Snowy olive grove. ESAO Image Bank
As prevention, you should have canopies with low vegetative density, so that harvesting or the wind itself does not cause so many injuries and friction.
In pruning, all severely affected twigs must be thoroughly removed, as they are the source of inoculum for new infections.
As a curative treatment, there is only copper, which prevents the installation of new tumors.
There are no effective curative treatments for this disease. Preventive measures are the same for organic olive groves as for conventional ones.
Olive tree tuberculosis. The scarce vigor of the affected branches can be observed.
ANTRHACNOSE AND OLIVE LEPROSY
Colletotrichum acutatum/gloeosporides (anthracnose)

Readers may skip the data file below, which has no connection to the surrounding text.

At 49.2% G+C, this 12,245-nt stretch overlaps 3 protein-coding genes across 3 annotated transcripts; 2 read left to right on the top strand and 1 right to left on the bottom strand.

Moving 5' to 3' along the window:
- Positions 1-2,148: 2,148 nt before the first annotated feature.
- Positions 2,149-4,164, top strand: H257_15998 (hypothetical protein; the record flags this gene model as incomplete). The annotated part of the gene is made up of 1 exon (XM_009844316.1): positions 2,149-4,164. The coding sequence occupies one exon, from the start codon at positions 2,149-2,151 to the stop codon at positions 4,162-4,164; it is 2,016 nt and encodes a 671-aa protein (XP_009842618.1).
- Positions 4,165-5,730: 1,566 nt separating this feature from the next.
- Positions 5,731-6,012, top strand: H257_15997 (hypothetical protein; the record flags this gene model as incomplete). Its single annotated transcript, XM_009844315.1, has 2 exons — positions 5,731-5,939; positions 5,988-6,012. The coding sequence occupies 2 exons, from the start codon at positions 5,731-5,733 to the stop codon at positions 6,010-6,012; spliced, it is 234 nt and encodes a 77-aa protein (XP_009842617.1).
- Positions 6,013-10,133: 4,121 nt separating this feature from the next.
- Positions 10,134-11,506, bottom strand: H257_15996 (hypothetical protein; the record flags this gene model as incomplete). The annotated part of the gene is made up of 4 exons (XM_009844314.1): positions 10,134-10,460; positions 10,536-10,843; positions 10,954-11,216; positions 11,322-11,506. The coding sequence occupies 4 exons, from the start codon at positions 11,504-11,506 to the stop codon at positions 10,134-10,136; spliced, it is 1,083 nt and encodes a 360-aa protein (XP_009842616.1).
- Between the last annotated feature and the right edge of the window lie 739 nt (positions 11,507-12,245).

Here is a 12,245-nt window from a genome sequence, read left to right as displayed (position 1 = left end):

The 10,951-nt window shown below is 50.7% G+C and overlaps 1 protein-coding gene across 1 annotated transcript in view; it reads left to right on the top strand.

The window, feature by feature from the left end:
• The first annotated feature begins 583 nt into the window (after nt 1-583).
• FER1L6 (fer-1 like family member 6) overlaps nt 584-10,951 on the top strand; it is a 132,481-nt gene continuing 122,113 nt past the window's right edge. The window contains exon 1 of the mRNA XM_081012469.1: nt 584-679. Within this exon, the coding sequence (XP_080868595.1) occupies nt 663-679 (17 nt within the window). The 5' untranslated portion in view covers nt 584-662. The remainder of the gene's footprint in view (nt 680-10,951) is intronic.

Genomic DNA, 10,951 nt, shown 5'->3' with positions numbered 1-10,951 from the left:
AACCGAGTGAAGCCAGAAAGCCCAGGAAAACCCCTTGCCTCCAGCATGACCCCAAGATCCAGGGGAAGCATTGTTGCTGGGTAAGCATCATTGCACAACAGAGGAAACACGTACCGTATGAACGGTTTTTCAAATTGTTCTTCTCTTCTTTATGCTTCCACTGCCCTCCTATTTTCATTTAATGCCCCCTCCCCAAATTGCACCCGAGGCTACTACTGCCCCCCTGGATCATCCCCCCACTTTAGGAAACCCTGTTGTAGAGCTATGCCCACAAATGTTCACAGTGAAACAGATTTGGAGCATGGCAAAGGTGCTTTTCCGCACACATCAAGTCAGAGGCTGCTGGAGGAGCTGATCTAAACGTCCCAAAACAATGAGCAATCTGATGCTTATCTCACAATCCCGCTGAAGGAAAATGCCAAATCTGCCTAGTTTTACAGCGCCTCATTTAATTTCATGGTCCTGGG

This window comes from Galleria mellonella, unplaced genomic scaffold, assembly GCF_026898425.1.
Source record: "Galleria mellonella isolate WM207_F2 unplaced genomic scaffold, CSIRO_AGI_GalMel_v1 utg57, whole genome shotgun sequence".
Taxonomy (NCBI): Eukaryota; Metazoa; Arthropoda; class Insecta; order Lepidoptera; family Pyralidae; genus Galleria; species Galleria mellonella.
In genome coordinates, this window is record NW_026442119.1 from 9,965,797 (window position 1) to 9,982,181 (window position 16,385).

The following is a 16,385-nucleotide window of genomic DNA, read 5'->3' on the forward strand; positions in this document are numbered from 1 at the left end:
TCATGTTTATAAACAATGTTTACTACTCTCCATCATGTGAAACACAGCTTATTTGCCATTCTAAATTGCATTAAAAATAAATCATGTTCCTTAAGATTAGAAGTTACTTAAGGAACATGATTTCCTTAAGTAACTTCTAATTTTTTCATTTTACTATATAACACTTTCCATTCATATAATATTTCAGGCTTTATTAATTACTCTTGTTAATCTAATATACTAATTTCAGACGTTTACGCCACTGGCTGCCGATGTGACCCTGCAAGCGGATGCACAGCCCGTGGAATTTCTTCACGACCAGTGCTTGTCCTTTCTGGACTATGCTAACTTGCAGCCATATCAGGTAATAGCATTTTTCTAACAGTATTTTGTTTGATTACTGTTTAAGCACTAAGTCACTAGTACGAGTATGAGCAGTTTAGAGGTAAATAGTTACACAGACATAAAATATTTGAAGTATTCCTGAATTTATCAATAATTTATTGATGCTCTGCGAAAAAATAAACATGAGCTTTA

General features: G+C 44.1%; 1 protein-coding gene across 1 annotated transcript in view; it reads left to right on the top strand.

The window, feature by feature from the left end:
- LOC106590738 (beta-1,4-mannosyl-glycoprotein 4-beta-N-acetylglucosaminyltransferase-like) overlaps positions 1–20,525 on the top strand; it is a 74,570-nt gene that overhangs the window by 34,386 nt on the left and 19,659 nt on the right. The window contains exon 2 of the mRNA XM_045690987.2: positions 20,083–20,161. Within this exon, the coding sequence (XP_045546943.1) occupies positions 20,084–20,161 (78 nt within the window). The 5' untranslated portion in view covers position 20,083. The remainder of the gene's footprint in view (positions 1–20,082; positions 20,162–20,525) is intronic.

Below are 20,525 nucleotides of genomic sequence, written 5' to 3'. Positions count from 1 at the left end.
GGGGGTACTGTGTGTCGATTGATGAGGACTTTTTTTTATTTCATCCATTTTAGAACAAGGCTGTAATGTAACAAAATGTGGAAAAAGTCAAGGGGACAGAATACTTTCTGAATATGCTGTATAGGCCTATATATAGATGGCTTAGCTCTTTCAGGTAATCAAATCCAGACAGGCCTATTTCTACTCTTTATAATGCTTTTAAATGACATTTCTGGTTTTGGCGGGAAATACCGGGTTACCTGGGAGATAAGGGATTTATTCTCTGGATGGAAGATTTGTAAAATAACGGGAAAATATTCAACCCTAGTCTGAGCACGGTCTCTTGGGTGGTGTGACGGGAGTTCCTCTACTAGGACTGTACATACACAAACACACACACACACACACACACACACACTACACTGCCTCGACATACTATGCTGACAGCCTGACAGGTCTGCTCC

Phlyctema vagabunda (olive leprosy)
They are different fungi, although with very similar features. They affect both the fruit and the shoots, affecting both the current harvest and the following year or even longer term.
The fruits rot while still attached to the tree itself, mainly from January.
Ripe olives on the tree, infected by anthracnose, the main source of dispersal of the inoculum
Olives rotten by anthracnose. ESAO Image Bank
The infected fruits disperse the spores throughout the rest of the crown, also affecting young branches, which become dry.
The affected fruits inevitably lose their quality and give rise to defective oils.
The affected dry shoots do not produce in the following seasons.
Detail of leaves affected by leprosy
For this disease, there are both varietal and climatic components to explain its incidence, although also the management of the olive tree itself.